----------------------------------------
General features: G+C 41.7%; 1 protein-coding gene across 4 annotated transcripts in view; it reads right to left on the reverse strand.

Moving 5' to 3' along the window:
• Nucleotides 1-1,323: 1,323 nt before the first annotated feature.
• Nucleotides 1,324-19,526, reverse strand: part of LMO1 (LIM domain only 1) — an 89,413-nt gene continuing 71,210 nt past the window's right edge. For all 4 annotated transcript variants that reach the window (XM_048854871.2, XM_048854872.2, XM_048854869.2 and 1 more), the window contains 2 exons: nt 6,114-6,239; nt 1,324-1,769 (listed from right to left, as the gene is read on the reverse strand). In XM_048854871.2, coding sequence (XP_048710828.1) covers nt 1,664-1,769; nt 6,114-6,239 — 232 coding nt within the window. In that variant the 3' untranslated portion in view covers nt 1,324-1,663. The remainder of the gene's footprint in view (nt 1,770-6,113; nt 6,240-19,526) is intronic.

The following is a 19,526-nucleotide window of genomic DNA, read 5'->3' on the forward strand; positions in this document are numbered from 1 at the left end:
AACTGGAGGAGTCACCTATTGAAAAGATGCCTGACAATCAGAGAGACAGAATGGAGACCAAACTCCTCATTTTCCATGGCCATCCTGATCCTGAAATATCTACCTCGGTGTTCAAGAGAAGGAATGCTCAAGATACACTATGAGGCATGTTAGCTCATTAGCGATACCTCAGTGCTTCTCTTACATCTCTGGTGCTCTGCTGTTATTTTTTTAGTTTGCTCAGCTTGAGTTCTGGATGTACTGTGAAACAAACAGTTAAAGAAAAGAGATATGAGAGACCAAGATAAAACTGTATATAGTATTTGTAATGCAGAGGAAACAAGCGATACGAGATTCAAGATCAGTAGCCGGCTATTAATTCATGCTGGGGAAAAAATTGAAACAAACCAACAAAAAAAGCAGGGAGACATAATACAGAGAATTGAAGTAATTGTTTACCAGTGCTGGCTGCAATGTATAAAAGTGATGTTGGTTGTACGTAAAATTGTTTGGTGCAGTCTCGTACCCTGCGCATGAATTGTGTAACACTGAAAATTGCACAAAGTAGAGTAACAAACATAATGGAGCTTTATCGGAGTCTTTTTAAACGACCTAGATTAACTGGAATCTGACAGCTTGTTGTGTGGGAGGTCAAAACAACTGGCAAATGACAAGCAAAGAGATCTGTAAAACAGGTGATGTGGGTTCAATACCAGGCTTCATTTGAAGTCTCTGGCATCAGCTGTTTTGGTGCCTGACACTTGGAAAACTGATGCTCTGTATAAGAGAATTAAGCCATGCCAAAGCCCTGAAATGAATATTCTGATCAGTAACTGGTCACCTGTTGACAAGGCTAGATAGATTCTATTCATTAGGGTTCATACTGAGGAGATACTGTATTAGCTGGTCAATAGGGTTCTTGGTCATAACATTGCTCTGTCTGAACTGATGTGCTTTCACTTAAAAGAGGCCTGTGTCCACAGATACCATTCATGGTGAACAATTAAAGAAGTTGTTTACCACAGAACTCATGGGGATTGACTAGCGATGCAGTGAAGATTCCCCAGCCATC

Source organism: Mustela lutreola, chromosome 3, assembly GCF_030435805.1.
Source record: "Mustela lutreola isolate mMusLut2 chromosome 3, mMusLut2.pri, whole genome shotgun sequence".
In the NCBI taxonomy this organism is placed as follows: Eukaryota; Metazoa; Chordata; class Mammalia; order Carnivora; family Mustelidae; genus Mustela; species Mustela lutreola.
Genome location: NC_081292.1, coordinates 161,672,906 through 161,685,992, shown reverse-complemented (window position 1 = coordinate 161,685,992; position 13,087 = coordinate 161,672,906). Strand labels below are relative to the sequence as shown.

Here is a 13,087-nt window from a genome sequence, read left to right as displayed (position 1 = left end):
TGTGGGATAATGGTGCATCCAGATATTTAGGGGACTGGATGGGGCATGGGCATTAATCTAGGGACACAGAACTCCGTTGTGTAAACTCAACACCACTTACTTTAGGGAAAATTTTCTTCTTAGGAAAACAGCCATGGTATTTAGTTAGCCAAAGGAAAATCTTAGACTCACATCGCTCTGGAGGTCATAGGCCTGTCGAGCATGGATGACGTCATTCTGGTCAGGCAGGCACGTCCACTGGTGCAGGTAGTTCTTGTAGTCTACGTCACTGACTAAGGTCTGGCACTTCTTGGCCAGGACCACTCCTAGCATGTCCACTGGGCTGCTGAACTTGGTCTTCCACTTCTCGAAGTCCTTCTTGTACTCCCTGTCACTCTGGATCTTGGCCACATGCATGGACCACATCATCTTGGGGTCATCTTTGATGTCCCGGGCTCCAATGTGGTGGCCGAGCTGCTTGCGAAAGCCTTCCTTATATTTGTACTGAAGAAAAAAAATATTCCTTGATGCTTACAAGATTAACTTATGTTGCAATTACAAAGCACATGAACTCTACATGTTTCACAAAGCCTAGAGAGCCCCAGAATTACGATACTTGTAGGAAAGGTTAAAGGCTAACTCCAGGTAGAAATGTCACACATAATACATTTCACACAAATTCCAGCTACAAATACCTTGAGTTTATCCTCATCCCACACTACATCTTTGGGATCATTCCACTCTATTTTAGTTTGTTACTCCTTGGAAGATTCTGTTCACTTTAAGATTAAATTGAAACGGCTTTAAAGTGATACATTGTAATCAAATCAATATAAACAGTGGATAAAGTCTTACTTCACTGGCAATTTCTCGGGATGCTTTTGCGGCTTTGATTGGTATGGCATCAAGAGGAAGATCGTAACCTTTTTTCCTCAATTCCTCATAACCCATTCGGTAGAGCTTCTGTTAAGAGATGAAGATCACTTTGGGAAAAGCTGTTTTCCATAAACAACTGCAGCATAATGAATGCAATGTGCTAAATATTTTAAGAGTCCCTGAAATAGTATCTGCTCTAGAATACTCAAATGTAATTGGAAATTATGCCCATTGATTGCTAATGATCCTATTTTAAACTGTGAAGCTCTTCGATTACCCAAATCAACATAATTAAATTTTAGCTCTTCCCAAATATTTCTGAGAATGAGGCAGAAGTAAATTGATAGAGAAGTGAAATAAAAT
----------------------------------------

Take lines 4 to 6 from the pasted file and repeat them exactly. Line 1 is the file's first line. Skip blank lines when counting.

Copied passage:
• Nucleotides 1,324-19,526, reverse strand: part of LMO1 (LIM domain only 1) — an 89,413-nt gene continuing 71,210 nt past the window's right edge. For all 4 annotated transcript variants that reach the window (XM_048854871.2, XM_048854872.2, XM_048854869.2 and 1 more), the window contains 2 exons: nt 6,114-6,239; nt 1,324-1,769 (listed from right to left, as the gene is read on the reverse strand). In XM_048854871.2, coding sequence (XP_048710828.1) covers nt 1,664-1,769; nt 6,114-6,239 — 232 coding nt within the window. In that variant the 3' untranslated portion in view covers nt 1,324-1,663. The remainder of the gene's footprint in view (nt 1,770-6,113; nt 6,240-19,526) is intronic.

The following is a 19,526-nucleotide window of genomic DNA, read 5'->3' on the forward strand; positions in this document are numbered from 1 at the left end:
AACTGGAGGAGTCACCTATTGAAAAGATGCCTGACAATCAGAGAGACAGAATGGAGACCAAACTCCTCATTTTCCATGGCCATCCTGATCCTGAAATATCTACCTCGGTGTTCAAGAGAAGGAATGCTCAAGATACACTATGAGGCATGTTAGCTCATTAGCGATACCTCAGTGCTTCTCTTACATCTCTGGTGCTCTGCTGTTATTTTTTTAGTTTGCTCAGCTTGAGTTCTGGATGTACTGTGAAACAAACAGTTAAAGAAAAGAGATATGAGAGACCAAGATAAAACTGTATATAGTATTTGTAATGCAGAGGAAACAAGCGATACGAGATTCAAGATCAGTAGCCGGCTATTAATTCATGCTGGGGAAAAAATTGAAACAAACCAACAAAAAAAGCAGGGAGACATAATACAGAGAATTGAAGTAATTGTTTACCAGTGCTGGCTGCAATGTATAAAAGTGATGTTGGTTGTACGTAAAATTGTTTGGTGCAGTCTCGTACCCTGCGCATGAATTGTGTAACACTGAAAATTGCACAAAGTAGAGTAACAAACATAATGGAGCTTTATCGGAGTCTTTTTAAACGACCTAGATTAACTGGAATCTGACAGCTTGTTGTGTGGGAGGTCAAAACAACTGGCAAATGACAAGCAAAGAGATCTGTAAAACAGGTGATGTGGGTTCAATACCAGGCTTCATTTGAAGTCTCTGGCATCAGCTGTTTTGGTGCCTGACACTTGGAAAACTGATGCTCTGTATAAGAGAATTAAGCCATGCCAAAGCCCTGAAATGAATATTCTGATCAGTAACTGGTCACCTGTTGACAAGGCTAGATAGATTCTATTCATTAGGGTTCATACTGAGGAGATACTGTATTAGCTGGTCAATAGGGTTCTTGGTCATAACATTGCTCTGTCTGAACTGATGTGCTTTCACTTAAAAGAGGCCTGTGTCCACAGATACCATTCATGGTGAACAATTAAAGAAGTTGTTTACCACAGAACTCATGGGGATTGACTAGCGATGCAGTGAAGATTCCCCAGCCATC